Squeezing in one final product announcement before the end of the year, today AMD is announcing the latest addition to the Radeon R7 family and the counterpart to the existing R7 260X, the R7 260. The R7 260 will be the near-obligatory lower tier part for the R7 260 series, featuring a lower performance Bonaire part in order to further bring down the price of Bonaire and fill in the gap between 260X and 250.

Looking quickly at the specs, whereas R7 260X is a fully enabled Bonaire part, R7 260 will be a cut down version of Bonaire, making it the first time AMD has shipped Bonaire in a less than full configuration. AMD has cut off two CUs, bringing the SP count down to 768 SPs and the texture unit count down to 48. Meanwhile clockspeeds have also been reined in slightly, with 260 topping out at 1GHz for the GPU clock and 6GHz for the memory clock. This puts theoretical performance at around 80% of 260X in GPU bound scenarios, and 92% in memory bound scenarios.

Unfortunately, but as to be expected, memory capacity will also be taking a hit to meet AMD’s price requirements. For the 260 AMD and will be outfitting the card with 1GB of VRAM versus 2GB on the 260X. The 260X was just fast enough to benefit from 2GB, so we expect that the 260 will be in something of a twilight zone in that respect, being a good fit for 1GB in some scenarios and capable of putting 2GB to good use in other scenarios.

AMD GPU Specification Comparison
  AMD Radeon R9 270 AMD Radeon R7 260X AMD Radeon R7 260 AMD Radeon HD 7770
Stream Processors 1280 896 768 640
Texture Units 80 56 48 40
ROPs 32 16 16 16
Core Clock 900MHz ? ? 1000MHz
Boost Clock 925MHz 1100MHz 1000MHz N/A
Memory Clock 5.6GHz GDDR5 6.5GHz GDDR5 6GHz GDDR5 4.5GHz GDDR5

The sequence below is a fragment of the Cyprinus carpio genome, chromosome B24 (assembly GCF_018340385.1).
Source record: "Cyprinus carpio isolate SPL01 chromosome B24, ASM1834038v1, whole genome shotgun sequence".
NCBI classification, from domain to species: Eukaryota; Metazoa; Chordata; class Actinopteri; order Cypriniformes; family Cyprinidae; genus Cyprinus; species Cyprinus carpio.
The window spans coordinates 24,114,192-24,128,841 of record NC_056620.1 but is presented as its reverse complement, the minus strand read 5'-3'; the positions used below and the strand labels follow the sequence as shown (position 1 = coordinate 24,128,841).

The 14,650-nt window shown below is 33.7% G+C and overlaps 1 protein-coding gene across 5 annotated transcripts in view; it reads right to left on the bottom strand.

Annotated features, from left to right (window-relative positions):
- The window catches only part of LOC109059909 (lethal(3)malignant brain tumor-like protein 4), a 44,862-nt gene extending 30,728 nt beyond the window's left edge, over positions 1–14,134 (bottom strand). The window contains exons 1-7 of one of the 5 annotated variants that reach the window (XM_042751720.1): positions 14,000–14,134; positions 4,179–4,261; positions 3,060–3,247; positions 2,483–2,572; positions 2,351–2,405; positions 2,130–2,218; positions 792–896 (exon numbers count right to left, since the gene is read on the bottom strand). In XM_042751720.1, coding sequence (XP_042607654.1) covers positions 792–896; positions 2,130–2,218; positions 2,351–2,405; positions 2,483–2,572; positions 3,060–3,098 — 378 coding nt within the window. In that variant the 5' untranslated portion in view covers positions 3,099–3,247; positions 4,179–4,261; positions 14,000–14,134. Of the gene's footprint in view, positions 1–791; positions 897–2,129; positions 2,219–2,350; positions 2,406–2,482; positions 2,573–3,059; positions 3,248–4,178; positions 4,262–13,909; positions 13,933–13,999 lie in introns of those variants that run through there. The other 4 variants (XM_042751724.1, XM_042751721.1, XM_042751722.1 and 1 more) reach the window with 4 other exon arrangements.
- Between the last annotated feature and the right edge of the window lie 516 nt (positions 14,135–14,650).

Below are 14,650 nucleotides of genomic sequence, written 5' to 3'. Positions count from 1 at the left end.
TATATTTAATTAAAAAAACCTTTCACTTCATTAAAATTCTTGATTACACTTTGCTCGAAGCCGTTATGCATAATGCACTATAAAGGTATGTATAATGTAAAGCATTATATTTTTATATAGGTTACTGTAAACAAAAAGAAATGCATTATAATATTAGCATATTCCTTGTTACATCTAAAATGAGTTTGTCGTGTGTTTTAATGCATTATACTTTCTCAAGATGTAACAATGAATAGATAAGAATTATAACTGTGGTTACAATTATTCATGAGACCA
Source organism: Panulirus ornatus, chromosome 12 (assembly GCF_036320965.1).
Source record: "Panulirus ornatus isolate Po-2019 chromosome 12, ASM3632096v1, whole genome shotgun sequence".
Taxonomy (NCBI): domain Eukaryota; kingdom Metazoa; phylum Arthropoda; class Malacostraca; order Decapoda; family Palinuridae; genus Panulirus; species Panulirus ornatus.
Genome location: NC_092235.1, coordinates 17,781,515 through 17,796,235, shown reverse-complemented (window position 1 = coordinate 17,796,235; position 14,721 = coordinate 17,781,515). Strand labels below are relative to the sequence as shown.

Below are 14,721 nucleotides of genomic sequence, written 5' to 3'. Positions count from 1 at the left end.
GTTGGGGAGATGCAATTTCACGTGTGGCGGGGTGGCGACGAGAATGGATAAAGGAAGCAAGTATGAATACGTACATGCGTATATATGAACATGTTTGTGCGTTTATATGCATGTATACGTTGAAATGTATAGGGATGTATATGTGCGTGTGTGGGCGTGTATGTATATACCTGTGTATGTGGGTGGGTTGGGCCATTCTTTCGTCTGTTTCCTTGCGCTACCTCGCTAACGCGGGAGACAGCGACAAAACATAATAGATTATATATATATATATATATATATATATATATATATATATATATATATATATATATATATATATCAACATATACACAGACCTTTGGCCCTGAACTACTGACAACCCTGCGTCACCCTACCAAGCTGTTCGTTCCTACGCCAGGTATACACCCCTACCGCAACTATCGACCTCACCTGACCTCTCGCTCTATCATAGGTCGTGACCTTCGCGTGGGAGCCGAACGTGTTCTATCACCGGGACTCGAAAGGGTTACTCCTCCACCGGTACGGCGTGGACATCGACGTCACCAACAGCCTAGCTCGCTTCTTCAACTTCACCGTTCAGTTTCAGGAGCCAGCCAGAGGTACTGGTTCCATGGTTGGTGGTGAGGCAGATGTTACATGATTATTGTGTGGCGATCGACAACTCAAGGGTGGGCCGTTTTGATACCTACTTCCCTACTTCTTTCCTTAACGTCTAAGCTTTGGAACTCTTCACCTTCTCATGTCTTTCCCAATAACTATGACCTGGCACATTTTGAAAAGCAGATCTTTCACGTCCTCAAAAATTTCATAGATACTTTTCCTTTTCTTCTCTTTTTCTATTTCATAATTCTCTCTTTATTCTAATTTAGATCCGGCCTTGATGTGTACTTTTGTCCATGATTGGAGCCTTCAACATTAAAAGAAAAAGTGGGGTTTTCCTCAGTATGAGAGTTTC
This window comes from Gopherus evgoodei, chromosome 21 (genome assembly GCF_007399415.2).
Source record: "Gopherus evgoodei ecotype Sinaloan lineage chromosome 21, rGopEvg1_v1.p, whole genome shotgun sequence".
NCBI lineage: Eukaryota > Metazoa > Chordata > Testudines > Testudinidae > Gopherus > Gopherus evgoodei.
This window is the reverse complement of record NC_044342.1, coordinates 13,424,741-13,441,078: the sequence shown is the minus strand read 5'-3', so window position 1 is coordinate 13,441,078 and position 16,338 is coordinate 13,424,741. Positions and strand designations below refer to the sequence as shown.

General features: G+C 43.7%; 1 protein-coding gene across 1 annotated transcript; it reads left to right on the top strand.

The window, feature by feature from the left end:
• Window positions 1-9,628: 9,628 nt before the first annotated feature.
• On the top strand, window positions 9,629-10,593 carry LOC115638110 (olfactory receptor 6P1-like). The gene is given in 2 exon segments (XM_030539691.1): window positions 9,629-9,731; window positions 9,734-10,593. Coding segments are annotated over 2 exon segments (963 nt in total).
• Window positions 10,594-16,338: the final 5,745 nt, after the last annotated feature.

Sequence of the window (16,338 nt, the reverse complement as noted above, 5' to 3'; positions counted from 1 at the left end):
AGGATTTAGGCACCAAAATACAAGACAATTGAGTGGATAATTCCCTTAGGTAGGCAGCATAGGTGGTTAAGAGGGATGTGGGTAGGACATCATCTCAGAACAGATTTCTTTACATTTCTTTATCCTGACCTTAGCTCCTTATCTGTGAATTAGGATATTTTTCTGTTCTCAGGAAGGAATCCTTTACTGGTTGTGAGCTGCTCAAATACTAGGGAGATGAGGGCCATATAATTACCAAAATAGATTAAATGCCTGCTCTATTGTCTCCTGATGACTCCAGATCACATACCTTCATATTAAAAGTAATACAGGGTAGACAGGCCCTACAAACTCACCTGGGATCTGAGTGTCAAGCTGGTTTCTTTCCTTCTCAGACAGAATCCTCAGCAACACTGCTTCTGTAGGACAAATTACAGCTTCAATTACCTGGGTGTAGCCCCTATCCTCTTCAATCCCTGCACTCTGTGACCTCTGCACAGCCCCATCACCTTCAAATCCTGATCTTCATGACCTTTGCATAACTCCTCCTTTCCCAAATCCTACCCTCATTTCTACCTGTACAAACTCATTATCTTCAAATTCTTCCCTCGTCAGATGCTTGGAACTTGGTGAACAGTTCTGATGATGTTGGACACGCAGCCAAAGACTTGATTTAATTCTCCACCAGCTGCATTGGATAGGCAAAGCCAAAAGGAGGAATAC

Memory Bus Width 256-bit 128-bit 128-bit 128-bit
VRAM 2GB 2GB 1GB 1GB
FP64 1/16 1/16 1/16 1/16
TrueAudio N Y Y N
Transistor Count 2.8B 2.08B 2.08B 1.5B
Typical Board Power 150W 115W 95W 100W
Manufacturing Process TSMC 28nm TSMC 28nm TSMC 28nm TSMC 28nm
Architecture GCN 1.0 GCN 1.1 GCN 1.1 GCN 1.0
GPU Pitcairn Bonaire Bonaire Cape Verde
Launch Date 11/13/13 10/11/13 01/14/14 (Est) 02/15/12
Launch Price $179 $139 $109 $159

Going hand-in-hand with lower performance will be lower power consumption. AMD’s official specifications state that power consumption for 260 is 95W, down from 115W on 260X. This means 260 will still require 1 PCIe power connector – Bonaire’s simply too big for sub-75W operation in a desktop SKU – but it will still be felt in very low power builds where every watt matters.

Meanwhile in an unusual move, AMD is announcing the 260 now, but won’t be launching it until “mid-January”, almost exactly a month from now. AMD doesn’t typically announce mainstream/value cards ahead of time, and admittedly we’re at a bit of a loss as to why they’re doing this now given the approaching holidays. Cards at this end of the spectrum don’t have the same pent-up demand as on the high-end, so AMD doesn’t have to contend with the rumor mill and price/positioning challenges as they do at the high-end as exemplified by the 290 series.

In any case, while the 260 won’t be available until next month AMD has already announced the product’s MSRP, placing it at $109. This is $30 less than the 260X and about $20 more than the R7 250, closing that relatively significant gap in AMD’s 200 series product lineup. At this price the 260 finally replaces the 7770, which has been retailing around $110 for the last few months. This is one of the few cases where AMD will be outright replacing a GCN 1.0 part with a GCN 1.1 part, with 260 bringing with it TrueAudio and power management functionality that the Cape Verde based 7770 did not feature.